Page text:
Big Data Baseball by Travis Sawchik takes an in-depth look into the Pittsburgh Pirates 2013 season and an end to their postseason drought. Sawchik explores the tactics implemented by the Pirates organization and how it led to their success. The Pirate’s 2013 season ended their 21-year playoff drought as they finally got back to the postseason. As a small market team, it’s difficult for that kind of team to find success. They need to turn to competitive advantages and discovered over-looked players to make up their roster. By succeeding in both of those categories, the Pirates were able to record a winning season and return to the long sought after postseason.
As I mentioned, part of their success is credited with implementing new tactics. The tactic that put them over the edge was their use of the shift. In 2013, the shift was not as widespread as we see today. During that time, it was still in the beginning stages and there was a large variation as to how much each team used it.
In the 2013 season, the Pirates ranked fourth among the teams that shifted the most. It was a big competitive advantage that impacted their success and allowed them to finally end their drought and make the playoffs. In the book, Travis writes about exactly how they implemented this data and used it to succeed. He informs the reader about how the team put this detail into practice all throughout their organization until working it into the big league level. For the seasons leading up to the 2013 season, the Pirates organization used shifts often in the minor leagues. Not only did this allow the Pirates to see that this strategy was successful, but it also allowed their future talent to become adjusted to it before they even reached the bigs.
Shift usage is effective however it doesn’t directly correlate to success. You can see below, I correlated the number of shifts to team wins. The Y-axis represents the shifting usage and the X-axis represents teams total wins in the 2013 season. Upon calculation, r=0.105. This is an extremely weak correlation however I believe that it doesn’t give an accurate representation of its effectiveness.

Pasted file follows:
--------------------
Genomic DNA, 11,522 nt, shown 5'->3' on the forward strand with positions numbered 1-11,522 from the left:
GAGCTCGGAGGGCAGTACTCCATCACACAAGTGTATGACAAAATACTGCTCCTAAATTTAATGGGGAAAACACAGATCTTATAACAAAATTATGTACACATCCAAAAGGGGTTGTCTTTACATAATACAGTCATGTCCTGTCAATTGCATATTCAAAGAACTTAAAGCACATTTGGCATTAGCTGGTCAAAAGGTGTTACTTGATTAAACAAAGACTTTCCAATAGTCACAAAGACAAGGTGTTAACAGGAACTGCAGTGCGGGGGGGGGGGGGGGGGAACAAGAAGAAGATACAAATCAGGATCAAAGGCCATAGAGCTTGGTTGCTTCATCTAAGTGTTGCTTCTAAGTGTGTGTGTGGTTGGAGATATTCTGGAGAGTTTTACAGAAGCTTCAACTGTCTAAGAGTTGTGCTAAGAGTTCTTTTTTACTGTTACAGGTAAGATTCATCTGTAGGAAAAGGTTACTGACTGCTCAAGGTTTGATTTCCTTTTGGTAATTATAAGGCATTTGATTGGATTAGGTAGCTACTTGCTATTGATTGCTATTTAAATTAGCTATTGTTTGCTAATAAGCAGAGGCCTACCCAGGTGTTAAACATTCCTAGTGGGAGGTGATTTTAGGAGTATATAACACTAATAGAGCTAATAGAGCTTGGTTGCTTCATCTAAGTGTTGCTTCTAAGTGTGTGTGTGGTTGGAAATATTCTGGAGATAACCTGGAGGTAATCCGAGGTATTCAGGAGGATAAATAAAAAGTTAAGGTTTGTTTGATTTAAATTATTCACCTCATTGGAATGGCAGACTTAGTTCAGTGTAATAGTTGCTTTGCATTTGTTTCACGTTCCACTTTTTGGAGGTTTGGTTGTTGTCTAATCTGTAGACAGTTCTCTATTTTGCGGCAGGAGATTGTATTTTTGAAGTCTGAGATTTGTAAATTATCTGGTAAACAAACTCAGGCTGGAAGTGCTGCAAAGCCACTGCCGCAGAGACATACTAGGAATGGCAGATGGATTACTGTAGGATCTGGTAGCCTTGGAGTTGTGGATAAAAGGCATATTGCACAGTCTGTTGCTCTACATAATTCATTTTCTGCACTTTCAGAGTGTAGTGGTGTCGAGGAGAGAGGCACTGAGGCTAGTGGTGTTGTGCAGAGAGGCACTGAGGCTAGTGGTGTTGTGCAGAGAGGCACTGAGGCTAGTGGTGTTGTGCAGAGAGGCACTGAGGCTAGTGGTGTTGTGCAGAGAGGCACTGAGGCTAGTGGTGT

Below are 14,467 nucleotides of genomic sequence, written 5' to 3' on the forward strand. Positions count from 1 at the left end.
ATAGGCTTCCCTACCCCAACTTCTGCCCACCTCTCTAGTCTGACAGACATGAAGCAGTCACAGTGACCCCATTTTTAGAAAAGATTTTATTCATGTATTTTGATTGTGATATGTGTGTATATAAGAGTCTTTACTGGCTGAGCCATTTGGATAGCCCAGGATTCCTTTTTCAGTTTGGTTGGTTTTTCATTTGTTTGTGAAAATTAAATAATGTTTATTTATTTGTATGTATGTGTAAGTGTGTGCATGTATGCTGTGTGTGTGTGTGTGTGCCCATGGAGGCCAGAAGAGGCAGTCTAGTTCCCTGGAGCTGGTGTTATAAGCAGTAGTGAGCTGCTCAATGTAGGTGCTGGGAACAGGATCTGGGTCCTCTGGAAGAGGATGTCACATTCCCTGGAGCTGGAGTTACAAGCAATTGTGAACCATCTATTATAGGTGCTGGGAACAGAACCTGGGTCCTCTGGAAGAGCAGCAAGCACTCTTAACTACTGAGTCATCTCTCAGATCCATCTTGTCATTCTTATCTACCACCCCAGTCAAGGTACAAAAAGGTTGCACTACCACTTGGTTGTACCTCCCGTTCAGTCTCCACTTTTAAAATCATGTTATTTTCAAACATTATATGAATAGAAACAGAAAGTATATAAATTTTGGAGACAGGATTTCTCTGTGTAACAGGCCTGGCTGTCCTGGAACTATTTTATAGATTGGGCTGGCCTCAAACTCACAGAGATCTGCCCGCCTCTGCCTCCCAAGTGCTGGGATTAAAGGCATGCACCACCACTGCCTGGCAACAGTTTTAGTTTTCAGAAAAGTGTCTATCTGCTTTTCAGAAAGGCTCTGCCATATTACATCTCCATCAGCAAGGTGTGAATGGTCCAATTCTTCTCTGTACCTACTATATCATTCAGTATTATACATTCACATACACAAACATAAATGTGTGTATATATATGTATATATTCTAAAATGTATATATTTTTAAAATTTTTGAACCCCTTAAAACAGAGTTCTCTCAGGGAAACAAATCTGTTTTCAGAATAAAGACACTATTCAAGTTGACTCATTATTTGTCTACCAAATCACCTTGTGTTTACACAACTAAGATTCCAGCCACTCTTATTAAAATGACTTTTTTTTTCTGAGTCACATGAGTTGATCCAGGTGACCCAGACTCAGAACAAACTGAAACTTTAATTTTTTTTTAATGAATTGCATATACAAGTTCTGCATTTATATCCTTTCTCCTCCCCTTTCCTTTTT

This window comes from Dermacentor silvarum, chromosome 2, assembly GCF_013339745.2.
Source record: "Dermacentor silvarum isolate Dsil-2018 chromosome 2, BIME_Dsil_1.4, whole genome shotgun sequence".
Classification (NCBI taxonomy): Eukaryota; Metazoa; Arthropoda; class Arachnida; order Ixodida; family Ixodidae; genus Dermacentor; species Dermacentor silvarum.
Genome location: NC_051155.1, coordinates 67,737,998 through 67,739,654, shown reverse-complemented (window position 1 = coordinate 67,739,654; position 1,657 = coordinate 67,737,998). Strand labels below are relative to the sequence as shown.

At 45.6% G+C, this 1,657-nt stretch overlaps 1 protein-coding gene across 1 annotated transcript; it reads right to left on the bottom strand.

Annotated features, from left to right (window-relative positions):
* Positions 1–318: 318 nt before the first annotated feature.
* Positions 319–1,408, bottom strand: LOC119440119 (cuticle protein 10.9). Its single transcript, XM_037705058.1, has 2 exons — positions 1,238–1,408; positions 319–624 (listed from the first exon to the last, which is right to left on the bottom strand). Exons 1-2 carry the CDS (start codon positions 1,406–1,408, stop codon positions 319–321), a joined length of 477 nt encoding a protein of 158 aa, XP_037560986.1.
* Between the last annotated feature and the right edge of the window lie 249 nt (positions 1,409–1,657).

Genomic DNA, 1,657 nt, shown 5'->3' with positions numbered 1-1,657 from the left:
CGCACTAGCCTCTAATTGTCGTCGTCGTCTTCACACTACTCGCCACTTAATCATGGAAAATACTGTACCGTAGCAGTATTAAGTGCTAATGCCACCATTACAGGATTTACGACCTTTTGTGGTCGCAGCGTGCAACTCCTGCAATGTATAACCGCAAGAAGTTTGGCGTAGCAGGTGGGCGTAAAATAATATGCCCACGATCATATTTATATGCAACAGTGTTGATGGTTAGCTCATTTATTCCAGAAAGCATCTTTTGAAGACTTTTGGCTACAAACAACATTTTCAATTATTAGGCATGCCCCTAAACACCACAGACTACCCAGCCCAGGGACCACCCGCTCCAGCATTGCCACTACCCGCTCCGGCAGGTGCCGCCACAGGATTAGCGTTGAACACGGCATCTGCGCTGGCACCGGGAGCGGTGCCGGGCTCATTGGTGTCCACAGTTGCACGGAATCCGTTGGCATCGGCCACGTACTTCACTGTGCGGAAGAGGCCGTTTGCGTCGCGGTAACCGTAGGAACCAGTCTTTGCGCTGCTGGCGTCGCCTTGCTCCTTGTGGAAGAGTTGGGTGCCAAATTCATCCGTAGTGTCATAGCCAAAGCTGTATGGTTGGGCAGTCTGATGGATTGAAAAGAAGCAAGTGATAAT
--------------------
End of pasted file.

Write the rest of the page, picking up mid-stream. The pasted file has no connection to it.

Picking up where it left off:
When teams shift, it doesn’t directly increase their chances of winning. Instead, it puts them in a better position to win. In Big Data Baseball, Sawchik explains how it helped the Pirates to win in 2013.
One big factor impacting the success of a shift is team ability. Obviously, the teams with better players win in any sport. However, in the game of baseball finding that talent is difficult. This is especially difficult for low-payroll organizations. They basically have to look at a large pool of mediocre players and decide which ones will give them the best chance to win. In some cases, if the franchise chooses the right player, it can pay off in big ways. It did for the Pirates in 2013 and in Big Data Baseball, Travis Sawchik explores each individual player that went through that process and led to the team’s success. He explores the data that the Pirates used to choose the players that would fit best in their organization. They were able to maximize each of their players potential through strategy in addition to pitch usage adjustments. They tailored each players ability to give them the best possible opportunity to win. Truly, it’s a great book and it allowed readers to get a peek behind the curtain to see how the Pirates found success and ended their playoff drought.